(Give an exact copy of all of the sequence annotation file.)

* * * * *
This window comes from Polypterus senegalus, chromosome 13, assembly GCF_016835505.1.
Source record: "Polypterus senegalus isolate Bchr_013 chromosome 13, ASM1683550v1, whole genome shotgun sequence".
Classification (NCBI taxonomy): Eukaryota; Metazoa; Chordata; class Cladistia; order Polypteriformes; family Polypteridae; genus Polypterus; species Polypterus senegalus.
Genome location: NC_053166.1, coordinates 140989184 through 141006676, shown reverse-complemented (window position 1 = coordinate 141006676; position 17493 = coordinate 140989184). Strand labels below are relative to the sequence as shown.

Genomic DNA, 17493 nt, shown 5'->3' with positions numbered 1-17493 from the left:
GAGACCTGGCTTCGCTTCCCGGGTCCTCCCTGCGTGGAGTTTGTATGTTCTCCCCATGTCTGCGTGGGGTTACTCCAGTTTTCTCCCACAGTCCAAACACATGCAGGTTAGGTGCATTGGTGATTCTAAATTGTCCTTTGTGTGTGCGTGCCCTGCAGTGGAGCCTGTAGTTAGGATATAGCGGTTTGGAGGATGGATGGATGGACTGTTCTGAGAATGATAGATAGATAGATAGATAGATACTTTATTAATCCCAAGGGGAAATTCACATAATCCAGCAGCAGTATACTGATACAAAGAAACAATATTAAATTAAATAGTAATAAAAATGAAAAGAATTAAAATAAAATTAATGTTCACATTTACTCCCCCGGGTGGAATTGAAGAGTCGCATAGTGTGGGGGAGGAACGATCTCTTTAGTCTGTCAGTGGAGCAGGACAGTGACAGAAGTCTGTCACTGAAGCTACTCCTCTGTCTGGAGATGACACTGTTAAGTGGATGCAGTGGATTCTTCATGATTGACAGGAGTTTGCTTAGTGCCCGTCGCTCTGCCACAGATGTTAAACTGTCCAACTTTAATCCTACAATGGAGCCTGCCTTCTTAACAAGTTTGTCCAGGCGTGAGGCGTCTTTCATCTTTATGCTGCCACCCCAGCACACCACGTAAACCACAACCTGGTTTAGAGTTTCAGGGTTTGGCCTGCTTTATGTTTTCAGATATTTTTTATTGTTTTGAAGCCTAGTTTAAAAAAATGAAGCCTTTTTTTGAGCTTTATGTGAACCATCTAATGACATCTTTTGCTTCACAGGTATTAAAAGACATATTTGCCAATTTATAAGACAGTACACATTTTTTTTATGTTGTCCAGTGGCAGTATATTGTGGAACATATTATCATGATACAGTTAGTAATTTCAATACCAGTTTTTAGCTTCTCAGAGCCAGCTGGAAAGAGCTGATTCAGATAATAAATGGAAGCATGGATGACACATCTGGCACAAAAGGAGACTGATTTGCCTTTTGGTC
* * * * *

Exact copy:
This window comes from Polypterus senegalus, chromosome 13, assembly GCF_016835505.1.
Source record: "Polypterus senegalus isolate Bchr_013 chromosome 13, ASM1683550v1, whole genome shotgun sequence".
Classification (NCBI taxonomy): Eukaryota; Metazoa; Chordata; class Cladistia; order Polypteriformes; family Polypteridae; genus Polypterus; species Polypterus senegalus.
Genome location: NC_053166.1, coordinates 140989184 through 141006676, shown reverse-complemented (window position 1 = coordinate 141006676; position 17493 = coordinate 140989184). Strand labels below are relative to the sequence as shown.

Genomic DNA, 17493 nt, shown 5'->3' with positions numbered 1-17493 from the left:
GAGACCTGGCTTCGCTTCCCGGGTCCTCCCTGCGTGGAGTTTGTATGTTCTCCCCATGTCTGCGTGGGGTTACTCCAGTTTTCTCCCACAGTCCAAACACATGCAGGTTAGGTGCATTGGTGATTCTAAATTGTCCTTTGTGTGTGCGTGCCCTGCAGTGGAGCCTGTAGTTAGGATATAGCGGTTTGGAGGATGGATGGATGGACTGTTCTGAGAATGATAGATAGATAGATAGATAGATACTTTATTAATCCCAAGGGGAAATTCACATAATCCAGCAGCAGTATACTGATACAAAGAAACAATATTAAATTAAATAGTAATAAAAATGAAAAGAATTAAAATAAAATTAATGTTCACATTTACTCCCCCGGGTGGAATTGAAGAGTCGCATAGTGTGGGGGAGGAACGATCTCTTTAGTCTGTCAGTGGAGCAGGACAGTGACAGAAGTCTGTCACTGAAGCTACTCCTCTGTCTGGAGATGACACTGTTAAGTGGATGCAGTGGATTCTTCATGATTGACAGGAGTTTGCTTAGTGCCCGTCGCTCTGCCACAGATGTTAAACTGTCCAACTTTAATCCTACAATGGAGCCTGCCTTCTTAACAAGTTTGTCCAGGCGTGAGGCGTCTTTCATCTTTATGCTGCCACCCCAGCACACCACGTAAACCACAACCTGGTTTAGAGTTTCAGGGTTTGGCCTGCTTTATGTTTTCAGATATTTTTTATTGTTTTGAAGCCTAGTTTAAAAAAATGAAGCCTTTTTTTGAGCTTTATGTGAACCATCTAATGACATCTTTTGCTTCACAGGTATTAAAAGACATATTTGCCAATTTATAAGACAGTACACATTTTTTTTATGTTGTCCAGTGGCAGTATATTGTGGAACATATTATCATGATACAGTTAGTAATTTCAATACCAGTTTTTAGCTTCTCAGAGCCAGCTGGAAAGAGCTGATTCAGATAATAAATGGAAGCATGGATGACACATCTGGCACAAAAGGAGACTGATTTGCCTTTTGGTC